GPM Sees Cyclone Amphan Approach India
On May 16, 2020, NASA / JAXA's GPM Core Observatory satellite observed the early stages of Tropical Cyclone Amphan as it tracked north over the Bay of Bengal. The below GPM overpass shows precipitation within Cyclone Amphan a day before it explosively intensified into a category 4-equivalent cyclone. Even at this early stage, Amphan produced heavy rain rates near its center and to its west and southwest.
NASA monitored the heavy rain associated with Tropical Cyclone Amphan as it made landfall at 0900 UTC (2:30 PM local time) on May 20, 2020. Landfall occurred near the India-Bangladesh border along the northern edge of the Bay of Bengal. At the time of the most recent satellite observation used to generate this image (0900 UTC, May 20), heavy rain had started falling along the coast but large accumulations had not yet occurred over land. So far the largest rainfall accumulation from Amphan has fallen over the Bay of Bengal on May 18 while Amphan was at category 5 on the Saffir-Simpson scale.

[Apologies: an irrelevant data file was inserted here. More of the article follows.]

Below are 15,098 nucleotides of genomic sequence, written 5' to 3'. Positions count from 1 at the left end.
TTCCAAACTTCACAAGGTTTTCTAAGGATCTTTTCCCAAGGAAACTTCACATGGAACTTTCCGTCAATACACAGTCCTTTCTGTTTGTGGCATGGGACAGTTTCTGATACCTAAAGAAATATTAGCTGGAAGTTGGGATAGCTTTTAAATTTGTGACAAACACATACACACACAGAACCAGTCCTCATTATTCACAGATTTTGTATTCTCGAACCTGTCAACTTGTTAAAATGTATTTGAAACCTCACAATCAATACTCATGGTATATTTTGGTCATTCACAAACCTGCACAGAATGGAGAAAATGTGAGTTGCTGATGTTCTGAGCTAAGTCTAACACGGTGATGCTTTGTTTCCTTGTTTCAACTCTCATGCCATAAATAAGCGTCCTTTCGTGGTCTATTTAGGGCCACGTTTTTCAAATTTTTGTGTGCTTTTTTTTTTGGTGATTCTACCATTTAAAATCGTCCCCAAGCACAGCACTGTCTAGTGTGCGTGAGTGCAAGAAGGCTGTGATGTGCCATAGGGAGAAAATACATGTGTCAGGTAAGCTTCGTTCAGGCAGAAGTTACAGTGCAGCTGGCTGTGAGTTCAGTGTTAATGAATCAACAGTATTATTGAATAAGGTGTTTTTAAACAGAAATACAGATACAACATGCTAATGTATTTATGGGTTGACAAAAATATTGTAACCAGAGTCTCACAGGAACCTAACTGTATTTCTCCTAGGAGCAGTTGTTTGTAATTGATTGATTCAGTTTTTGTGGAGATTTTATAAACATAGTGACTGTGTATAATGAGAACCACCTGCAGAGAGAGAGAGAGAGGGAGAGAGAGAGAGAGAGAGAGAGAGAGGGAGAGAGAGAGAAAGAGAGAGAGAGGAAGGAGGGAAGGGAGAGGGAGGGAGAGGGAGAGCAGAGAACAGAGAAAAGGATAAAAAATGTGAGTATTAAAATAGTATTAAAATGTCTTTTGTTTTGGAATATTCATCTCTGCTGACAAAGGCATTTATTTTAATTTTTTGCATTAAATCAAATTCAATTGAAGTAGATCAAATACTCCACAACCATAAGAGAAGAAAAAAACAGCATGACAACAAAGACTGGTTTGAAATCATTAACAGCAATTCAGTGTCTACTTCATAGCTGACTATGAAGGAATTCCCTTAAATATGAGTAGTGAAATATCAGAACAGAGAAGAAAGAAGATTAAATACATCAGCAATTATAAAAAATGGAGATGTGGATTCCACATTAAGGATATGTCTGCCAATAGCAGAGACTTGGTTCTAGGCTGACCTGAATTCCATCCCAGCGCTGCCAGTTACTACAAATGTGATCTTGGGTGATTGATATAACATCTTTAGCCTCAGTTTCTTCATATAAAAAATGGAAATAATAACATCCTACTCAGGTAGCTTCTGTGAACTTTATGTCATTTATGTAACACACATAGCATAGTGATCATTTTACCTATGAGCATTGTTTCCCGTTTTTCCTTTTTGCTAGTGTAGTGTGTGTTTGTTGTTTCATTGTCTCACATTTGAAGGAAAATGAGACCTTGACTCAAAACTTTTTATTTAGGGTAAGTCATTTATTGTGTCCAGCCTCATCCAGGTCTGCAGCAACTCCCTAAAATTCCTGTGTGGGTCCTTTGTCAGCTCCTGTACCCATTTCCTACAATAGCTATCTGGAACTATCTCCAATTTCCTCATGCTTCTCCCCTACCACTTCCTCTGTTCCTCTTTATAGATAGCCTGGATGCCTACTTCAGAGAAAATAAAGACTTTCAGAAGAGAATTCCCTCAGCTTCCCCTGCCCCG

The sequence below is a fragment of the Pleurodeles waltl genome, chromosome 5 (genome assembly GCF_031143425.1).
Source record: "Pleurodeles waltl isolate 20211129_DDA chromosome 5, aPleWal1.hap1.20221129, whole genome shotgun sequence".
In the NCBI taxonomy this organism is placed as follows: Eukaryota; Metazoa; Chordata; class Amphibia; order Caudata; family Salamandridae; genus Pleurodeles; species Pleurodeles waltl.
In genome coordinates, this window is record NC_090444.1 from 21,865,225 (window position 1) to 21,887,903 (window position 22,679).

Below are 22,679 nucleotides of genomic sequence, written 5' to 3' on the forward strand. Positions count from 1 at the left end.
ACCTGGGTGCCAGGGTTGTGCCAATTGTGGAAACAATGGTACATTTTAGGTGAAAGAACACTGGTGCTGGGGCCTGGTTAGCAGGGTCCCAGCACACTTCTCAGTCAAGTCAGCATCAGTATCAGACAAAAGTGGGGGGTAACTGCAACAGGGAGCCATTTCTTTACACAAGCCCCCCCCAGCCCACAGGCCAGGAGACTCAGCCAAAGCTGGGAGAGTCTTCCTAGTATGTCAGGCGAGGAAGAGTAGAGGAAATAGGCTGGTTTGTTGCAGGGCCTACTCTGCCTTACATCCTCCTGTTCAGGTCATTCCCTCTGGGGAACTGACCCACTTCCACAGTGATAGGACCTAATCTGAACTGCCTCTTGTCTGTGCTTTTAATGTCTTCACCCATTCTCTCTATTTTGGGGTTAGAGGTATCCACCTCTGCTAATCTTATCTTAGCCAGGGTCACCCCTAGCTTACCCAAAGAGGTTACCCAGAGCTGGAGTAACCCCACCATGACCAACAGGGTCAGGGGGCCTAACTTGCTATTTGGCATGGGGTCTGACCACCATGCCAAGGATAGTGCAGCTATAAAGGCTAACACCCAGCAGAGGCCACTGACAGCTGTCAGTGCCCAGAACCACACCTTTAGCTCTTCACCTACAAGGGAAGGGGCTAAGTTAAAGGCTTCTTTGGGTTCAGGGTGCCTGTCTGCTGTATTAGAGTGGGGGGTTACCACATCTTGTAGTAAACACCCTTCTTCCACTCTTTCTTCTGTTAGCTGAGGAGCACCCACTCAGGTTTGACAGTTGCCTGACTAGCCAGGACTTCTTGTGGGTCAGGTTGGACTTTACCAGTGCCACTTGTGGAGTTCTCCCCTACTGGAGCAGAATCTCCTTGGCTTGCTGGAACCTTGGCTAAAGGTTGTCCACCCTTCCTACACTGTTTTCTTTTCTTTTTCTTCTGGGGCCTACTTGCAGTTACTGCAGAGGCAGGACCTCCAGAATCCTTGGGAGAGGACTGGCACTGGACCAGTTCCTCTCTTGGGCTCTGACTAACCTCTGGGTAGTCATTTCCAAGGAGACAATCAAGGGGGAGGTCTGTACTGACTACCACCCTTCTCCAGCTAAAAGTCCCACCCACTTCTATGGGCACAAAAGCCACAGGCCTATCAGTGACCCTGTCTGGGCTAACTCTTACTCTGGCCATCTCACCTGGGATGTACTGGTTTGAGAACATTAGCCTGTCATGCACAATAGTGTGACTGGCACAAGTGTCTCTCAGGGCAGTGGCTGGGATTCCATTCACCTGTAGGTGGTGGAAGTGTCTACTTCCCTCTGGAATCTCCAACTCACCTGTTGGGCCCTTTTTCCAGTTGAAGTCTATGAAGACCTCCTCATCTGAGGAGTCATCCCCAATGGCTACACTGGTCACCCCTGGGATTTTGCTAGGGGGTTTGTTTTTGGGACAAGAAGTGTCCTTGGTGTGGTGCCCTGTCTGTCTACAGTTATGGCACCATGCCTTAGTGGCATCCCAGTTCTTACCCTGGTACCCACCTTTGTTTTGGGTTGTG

To estimate storm-total rain accumulation in near real-time NASA's IMERG algorithm combines information from multiple satellite observations. Foremost are near-continuous infrared satellite observations of cloud-top temperature, microwave observations by polar-orbiting satellites that collect ribbons of data as they zip across the Earth's surface, and model analysis of wind that is used to morph satellite data backwards and forwards in time.
Visualization and text by Owen Kelley (NASA GSFC)